NO DEPO$IT (Frank D’Angelo). 78 minutes. Opens Friday (June 18)..
NO DEPO$IT (Frank D’Angelo). 78 minutes. Opens Friday (June 18). Rating: N
Where to watch: iTunes
No Depo$it is the latest act of cinematic self-love from Toronto hyphenate Frank D’Angelo, the brewery magnate and restaurateur who makes terrible movies in his spare time and somehow books them into theatres.
Rolling into a modest release days after making its Canadian premiere at the Italian Contemporary Film Festival, No Depo$it stars Michael Paré as Mickey Ryan, a well-meaning New Yorker who loses his home thanks to the machinations of a Wall Street jerkbag (Eric Roberts).
In no time at all, Mickey’s hooking up with a thug (Michael Madsen) and helping him rob a bank in Brooklyn, which quickly escalates into a hostage situation. Among the hostages is Jimmy Valenti (D’Angelo), who’s determined to defuse the situation by delivering thoughtful monologues about doing the right thing.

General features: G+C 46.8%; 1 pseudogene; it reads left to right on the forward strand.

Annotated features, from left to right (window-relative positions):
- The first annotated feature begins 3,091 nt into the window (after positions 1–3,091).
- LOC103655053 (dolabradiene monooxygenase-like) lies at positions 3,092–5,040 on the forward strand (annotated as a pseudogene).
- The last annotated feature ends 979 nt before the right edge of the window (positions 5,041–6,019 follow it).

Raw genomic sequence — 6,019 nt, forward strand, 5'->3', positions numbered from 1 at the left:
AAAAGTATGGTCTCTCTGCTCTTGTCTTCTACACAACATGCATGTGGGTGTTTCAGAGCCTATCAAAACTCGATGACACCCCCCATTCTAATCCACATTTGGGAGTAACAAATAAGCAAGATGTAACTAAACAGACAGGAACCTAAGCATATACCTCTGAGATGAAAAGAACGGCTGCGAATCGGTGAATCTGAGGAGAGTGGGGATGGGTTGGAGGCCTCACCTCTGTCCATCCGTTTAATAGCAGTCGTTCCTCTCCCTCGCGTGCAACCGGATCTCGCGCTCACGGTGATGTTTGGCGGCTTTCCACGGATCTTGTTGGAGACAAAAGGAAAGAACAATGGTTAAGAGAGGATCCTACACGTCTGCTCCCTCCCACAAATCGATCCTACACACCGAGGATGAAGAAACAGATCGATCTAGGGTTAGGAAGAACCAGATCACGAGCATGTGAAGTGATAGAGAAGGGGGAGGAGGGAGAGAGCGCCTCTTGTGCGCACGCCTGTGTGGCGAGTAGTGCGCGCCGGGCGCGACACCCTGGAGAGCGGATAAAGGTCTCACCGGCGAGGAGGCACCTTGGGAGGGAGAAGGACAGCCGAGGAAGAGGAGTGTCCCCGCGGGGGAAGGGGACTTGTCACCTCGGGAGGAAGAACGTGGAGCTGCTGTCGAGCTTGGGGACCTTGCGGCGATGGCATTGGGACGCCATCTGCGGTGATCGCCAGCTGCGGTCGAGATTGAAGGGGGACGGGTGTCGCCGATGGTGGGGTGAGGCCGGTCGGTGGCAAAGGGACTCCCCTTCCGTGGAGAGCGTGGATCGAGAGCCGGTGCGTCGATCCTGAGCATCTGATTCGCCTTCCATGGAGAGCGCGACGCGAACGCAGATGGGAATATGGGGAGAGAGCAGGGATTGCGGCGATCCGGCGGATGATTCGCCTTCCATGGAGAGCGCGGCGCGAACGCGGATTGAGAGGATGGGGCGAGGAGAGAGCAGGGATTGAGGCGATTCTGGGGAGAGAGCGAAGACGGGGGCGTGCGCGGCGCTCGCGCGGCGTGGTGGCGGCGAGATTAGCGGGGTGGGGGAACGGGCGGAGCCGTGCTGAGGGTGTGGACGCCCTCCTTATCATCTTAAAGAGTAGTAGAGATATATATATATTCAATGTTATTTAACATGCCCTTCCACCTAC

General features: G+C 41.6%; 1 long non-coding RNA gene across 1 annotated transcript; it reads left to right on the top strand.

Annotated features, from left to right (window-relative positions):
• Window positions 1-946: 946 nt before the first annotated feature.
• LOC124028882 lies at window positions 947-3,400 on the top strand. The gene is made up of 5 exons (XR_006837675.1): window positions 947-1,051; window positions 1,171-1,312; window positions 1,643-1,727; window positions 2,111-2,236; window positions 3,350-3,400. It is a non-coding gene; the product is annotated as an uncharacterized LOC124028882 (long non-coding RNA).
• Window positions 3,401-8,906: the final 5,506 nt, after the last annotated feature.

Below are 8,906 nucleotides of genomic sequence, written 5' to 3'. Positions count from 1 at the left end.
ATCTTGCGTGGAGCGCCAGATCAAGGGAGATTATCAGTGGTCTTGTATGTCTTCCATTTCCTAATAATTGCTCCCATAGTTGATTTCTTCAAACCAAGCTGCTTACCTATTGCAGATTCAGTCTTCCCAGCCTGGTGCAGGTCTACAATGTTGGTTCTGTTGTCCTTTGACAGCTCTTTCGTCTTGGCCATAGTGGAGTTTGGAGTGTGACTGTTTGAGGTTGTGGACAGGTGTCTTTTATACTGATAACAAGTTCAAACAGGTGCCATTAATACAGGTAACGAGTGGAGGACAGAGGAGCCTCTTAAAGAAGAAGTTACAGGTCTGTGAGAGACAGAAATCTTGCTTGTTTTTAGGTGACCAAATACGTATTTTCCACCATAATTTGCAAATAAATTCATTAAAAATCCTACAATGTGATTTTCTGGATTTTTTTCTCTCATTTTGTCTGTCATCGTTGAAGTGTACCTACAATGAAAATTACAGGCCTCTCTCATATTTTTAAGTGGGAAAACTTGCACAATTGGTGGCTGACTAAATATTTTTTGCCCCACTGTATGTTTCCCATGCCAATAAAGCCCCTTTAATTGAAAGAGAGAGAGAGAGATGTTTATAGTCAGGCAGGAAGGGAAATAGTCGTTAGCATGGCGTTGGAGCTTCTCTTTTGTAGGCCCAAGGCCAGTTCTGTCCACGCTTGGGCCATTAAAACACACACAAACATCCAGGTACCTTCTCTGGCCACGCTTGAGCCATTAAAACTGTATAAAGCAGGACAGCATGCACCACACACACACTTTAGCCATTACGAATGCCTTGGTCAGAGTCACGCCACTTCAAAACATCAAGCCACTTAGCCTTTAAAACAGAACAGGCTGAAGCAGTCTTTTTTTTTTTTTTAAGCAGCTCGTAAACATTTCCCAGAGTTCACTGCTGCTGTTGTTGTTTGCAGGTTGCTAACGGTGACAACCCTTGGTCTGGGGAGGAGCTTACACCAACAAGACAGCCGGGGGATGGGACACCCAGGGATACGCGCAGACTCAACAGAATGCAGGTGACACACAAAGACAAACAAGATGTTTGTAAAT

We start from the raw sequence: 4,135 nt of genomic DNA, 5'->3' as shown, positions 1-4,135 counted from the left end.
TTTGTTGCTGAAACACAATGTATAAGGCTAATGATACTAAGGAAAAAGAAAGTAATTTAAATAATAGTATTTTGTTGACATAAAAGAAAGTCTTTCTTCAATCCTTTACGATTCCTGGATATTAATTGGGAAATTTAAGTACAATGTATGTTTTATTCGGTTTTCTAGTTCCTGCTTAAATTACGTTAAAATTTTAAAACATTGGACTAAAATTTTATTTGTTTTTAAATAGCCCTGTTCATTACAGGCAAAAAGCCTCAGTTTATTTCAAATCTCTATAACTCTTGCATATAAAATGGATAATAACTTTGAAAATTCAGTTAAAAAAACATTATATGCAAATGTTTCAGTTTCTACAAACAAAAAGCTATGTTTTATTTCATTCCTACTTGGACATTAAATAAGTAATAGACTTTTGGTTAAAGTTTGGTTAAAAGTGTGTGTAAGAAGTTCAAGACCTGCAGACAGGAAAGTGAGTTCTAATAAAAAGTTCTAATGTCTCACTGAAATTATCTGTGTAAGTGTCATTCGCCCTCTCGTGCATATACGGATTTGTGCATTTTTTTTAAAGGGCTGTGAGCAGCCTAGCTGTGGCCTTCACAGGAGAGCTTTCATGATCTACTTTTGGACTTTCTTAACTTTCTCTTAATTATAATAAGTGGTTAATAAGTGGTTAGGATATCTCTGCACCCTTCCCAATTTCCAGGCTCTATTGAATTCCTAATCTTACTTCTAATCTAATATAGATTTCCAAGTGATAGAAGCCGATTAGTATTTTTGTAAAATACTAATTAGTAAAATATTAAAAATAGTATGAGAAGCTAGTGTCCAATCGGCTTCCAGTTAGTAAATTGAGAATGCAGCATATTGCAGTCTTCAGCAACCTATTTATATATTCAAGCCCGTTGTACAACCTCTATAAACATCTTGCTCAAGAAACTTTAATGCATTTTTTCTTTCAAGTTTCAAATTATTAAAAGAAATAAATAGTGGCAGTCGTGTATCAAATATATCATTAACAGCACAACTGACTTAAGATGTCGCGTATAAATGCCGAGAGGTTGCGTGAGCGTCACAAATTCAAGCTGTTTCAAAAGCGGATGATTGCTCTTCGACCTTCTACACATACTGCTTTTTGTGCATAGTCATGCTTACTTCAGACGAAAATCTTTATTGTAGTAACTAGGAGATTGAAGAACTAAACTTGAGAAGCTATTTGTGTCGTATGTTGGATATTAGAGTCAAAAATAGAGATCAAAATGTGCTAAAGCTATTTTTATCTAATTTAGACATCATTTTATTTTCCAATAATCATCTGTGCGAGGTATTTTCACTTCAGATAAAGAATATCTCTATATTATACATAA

Perhaps with a few rewrites and a competent director, No Depo$it might have been watchable. Instead, it’s atrocious – filled with clumsy sentimentality, ham-handed symbolism and long, long stretches of screen time that seem to exist so D’Angelo can squeeze another one of his musical performances onto the soundtrack. (You have not lived until you’ve heard him cover Leonard Cohen’s Hallelujah, I suppose.)
D’Angelo doesn’t seem to care about making a watchable movie. As with his previous features, Real Gangsters and The Big Fat Stone, the goal seems simply to cast himself in what he thinks is a complex role and share physical space with professional actors like Paré, Madsen, Roberts, Peter Coyote, Robert Loggia and Margot Kidder.
The film is simply the evidence that D’Angelo had a good time. The rest of us? Forget about it.